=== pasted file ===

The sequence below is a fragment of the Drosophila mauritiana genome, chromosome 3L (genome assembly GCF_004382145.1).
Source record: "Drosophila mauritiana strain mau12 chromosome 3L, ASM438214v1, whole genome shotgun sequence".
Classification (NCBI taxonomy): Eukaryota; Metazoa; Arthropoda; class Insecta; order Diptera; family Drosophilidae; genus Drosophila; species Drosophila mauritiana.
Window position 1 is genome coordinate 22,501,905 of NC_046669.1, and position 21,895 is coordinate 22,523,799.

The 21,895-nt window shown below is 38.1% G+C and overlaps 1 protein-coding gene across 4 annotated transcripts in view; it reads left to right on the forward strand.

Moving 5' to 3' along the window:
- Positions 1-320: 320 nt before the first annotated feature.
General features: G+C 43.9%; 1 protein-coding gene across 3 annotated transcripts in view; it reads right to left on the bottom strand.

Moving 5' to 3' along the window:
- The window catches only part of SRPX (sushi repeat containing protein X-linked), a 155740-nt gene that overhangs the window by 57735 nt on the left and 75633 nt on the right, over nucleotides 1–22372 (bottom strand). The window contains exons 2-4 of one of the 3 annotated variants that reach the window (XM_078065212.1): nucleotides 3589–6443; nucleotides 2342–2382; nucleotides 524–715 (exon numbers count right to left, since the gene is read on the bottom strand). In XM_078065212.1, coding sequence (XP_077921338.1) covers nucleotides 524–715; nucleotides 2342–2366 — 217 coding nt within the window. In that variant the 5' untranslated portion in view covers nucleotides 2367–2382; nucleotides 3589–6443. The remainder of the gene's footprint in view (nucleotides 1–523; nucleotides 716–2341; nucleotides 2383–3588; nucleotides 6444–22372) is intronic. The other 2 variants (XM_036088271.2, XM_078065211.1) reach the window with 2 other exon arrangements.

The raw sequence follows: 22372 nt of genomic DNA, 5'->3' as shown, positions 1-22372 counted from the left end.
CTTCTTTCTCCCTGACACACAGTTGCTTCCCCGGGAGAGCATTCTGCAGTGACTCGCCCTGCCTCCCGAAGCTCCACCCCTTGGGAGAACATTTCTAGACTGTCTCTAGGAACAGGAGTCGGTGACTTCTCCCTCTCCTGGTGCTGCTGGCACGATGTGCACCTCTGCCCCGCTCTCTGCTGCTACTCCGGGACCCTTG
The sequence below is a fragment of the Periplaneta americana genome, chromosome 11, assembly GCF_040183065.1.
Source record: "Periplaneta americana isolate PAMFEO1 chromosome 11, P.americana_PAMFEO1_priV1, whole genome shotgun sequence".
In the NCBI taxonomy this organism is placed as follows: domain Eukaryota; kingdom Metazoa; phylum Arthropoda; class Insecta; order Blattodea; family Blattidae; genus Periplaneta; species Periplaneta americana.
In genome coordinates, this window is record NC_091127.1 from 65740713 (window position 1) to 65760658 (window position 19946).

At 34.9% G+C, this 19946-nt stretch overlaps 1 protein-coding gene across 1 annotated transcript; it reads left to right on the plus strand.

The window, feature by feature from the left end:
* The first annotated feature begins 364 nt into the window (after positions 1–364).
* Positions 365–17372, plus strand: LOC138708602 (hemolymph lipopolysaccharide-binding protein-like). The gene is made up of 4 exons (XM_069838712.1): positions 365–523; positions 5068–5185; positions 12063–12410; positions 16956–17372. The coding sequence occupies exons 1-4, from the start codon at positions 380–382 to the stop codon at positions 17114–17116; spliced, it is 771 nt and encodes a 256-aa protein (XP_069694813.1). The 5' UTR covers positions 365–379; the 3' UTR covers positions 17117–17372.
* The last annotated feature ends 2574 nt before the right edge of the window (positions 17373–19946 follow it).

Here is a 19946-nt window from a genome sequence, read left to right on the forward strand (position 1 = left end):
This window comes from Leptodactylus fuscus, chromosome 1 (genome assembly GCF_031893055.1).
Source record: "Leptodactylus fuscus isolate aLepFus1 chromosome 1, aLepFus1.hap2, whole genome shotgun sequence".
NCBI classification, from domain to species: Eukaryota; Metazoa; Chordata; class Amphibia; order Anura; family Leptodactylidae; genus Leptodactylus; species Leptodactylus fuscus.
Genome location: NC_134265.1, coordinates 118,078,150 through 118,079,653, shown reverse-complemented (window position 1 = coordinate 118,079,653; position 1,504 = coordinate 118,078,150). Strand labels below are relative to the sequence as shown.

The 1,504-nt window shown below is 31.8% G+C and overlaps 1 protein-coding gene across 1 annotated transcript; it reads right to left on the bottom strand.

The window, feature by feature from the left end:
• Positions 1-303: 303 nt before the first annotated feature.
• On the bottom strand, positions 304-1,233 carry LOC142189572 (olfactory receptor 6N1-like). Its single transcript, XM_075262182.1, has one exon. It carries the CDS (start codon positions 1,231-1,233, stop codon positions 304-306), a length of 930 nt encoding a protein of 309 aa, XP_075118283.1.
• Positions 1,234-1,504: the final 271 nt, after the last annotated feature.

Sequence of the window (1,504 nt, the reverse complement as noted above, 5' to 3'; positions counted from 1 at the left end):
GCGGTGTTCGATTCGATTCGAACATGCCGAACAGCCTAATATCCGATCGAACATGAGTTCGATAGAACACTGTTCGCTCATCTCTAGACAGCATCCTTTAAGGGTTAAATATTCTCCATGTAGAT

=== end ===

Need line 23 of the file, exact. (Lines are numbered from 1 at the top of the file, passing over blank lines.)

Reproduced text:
This window comes from Leptodactylus fuscus, chromosome 1 (genome assembly GCF_031893055.1).